LALS 249 Politics of Latin America

This course considers how major political and economic actors, events, and ideas from the late nineteenth century to the beginning of the twenty-first contribute to strengthening or weakening democratic governance in South America today. Students consider mass politics and populism, regime breakdown and military rule, the twin challenges of democratic transitions and neoliberal economic reforms, and finally the post-transition challenges of persistent low quality of democracies and income inequality. Recommended background: HI/LL 181 and PLTC 122.

LALS 268 US Latinx History: From Empire to Detentions

This course introduces students to the history of Latinx Americans drawing on the distinct experiences of Puerto Ricans, Chicanxs/Mexicanxs, Dominican Americans, Central Americans, and Cuban Americans. The course underscores international processes (imperialism and immigration) as central forces in the formation of U.S. Latinx communities. This global perspective accompanies a focus on the relationship between Latinx culture and American society, the dynamic role of women in the shaping of Latinx American communities, and origins and place of Latin American-origin immigrants in U.S. society.

LALS 270 The Spanish Empire: From Madrid to Manila

When examining the origins of our globalized modern world, there’s no better place to look than the Spanish empire during the sixteenth and seventeenth centuries. At its peak it stretched around the world and encompassed what is now Spain, Portugal, parts of Italy and the Netherlands, the Philippines and much of North and South America. This course considers what it meant to live in different parts of these vast territories, including for “old Christian” Spaniards, recent Jewish converts to Christianity, Muslims, Africans and their descendants, and indigenous peoples of the Americas and Philippines. It also takes up questions of imperial scale, including the challenges of maintaining royal authority over distant lands and how goods, people, and knowledge moved throughout the empire.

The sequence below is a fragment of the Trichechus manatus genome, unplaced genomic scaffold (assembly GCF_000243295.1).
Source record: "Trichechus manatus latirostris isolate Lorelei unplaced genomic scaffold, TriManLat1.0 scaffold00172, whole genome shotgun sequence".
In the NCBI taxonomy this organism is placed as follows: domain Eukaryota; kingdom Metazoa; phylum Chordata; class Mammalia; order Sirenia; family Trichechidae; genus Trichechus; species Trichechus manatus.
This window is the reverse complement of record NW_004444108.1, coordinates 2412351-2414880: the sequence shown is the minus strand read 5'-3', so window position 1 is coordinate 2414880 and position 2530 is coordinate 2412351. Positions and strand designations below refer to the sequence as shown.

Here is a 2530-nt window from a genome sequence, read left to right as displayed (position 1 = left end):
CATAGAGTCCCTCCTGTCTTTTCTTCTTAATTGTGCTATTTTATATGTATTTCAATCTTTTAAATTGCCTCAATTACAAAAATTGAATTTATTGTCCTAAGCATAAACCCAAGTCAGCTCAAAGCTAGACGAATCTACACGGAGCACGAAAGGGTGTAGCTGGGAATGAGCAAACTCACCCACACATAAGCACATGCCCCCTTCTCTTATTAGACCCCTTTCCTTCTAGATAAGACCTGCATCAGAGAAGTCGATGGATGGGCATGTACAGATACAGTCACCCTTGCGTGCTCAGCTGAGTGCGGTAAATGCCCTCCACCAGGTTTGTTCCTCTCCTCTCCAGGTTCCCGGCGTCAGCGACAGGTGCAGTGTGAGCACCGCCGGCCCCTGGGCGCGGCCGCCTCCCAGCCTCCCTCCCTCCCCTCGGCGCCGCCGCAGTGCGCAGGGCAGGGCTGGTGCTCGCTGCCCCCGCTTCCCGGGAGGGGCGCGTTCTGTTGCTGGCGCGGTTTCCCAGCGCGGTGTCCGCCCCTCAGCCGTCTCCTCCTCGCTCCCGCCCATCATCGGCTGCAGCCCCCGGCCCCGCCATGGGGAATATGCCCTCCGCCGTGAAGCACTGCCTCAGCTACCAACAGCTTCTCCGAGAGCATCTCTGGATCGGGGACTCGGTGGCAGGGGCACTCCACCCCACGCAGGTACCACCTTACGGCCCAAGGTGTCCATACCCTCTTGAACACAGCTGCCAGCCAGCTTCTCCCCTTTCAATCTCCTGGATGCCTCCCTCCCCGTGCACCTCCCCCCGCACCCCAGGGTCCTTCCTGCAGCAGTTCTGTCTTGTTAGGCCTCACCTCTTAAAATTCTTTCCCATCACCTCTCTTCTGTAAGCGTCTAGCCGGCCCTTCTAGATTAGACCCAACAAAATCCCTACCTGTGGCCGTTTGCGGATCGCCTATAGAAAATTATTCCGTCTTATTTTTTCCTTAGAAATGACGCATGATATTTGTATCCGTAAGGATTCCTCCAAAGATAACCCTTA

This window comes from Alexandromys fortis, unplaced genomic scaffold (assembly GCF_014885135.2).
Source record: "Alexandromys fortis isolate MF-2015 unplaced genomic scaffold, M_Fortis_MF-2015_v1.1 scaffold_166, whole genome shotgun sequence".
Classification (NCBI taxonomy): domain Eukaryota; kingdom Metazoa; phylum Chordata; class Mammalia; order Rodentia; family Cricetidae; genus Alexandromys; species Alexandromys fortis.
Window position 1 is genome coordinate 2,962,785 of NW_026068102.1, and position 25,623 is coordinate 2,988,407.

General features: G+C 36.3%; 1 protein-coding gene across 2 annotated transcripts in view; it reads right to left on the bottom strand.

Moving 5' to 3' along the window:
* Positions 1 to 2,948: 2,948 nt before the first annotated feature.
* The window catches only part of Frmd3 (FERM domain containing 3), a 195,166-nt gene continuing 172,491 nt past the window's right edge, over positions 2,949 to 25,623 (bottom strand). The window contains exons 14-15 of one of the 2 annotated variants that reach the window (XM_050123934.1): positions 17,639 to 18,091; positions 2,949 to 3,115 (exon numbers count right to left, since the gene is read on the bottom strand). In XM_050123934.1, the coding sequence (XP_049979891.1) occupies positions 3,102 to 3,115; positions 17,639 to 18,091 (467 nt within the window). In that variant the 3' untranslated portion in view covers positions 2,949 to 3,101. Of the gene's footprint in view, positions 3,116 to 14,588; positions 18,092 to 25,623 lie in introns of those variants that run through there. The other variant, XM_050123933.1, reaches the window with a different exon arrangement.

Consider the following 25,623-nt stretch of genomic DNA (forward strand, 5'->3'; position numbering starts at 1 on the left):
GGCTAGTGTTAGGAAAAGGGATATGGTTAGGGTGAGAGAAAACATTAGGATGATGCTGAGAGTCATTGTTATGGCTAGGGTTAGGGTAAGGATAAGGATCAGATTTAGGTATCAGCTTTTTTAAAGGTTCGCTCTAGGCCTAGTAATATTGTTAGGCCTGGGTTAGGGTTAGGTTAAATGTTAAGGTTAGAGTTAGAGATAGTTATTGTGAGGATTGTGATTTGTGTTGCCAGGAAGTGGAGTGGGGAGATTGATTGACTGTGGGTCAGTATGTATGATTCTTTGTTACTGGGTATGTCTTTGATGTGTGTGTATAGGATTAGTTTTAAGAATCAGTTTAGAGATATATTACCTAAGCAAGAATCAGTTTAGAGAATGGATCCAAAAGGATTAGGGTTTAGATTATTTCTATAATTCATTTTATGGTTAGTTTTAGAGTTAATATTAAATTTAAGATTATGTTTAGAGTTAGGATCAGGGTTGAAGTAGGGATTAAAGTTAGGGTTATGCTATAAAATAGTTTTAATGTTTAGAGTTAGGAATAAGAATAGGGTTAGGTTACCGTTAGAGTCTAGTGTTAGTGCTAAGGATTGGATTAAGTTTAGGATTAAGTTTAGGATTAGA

LALS 272 The Mexican Revolution

The first major social revolution of the twentieth century, the Mexican Revolution continues to shape Mexico well into the twenty-first century. This course centers on Reacting to the Past, a game in which students assume the role of historical characters. They debate and decide the most pressing issues of the day, while trying to find allies and avoid assassination attempts. Topically, the course begins with the conditions and events leading to the overthrow of President Porfirio Díaz in 1910, continues through the course of a bloody civil war, questions over how to build a new society, and the divisive institutionalization of a “revolutionary” one-party state. It concludes with ways that the revolution has been remembered, including in art and film.

LALS 279 The Age of Revolution: Latin American Edition

During the decades surrounding the turn of the nineteenth century, uprisings in the Americas challenged colonial authority. This course examines some of those uprisings in the Spanish Americas, including the 1780s Tupac Amaru Rebellion-the deadliest and perhaps most violent rebellion in the Americas up until that time-and the wars that eventually led to independence. Students also discuss what it was like to live during the time of these tumultuous events. The first Latin American novel, The Mangy Parrot, provides the basis for exploring topics that include race, gender, crime, and daily life.

LALS 301X All Power to All People: Social Movements of the 1960s

In 1964, free speech activist Mario Savio exclaimed, “There is a time when the operation of the machine becomes so odious… you’ve got to put your bodies upon the gears …and you’ve got to make it stop.” In this seminar students consider the social movements of the 1960s, a period idealized, criticized, and misunderstood in U.S. history. They examine key themes, goals, and tensions within the Chicana/o, Native American, Women’s, and Black Power movements as groups and individuals used their bodies and voices to contest the meaning of American society, and their lasting impacts on US society.

LALS 302 Minor Subjects: Childhood and Adolescence in Latin American Film and Literature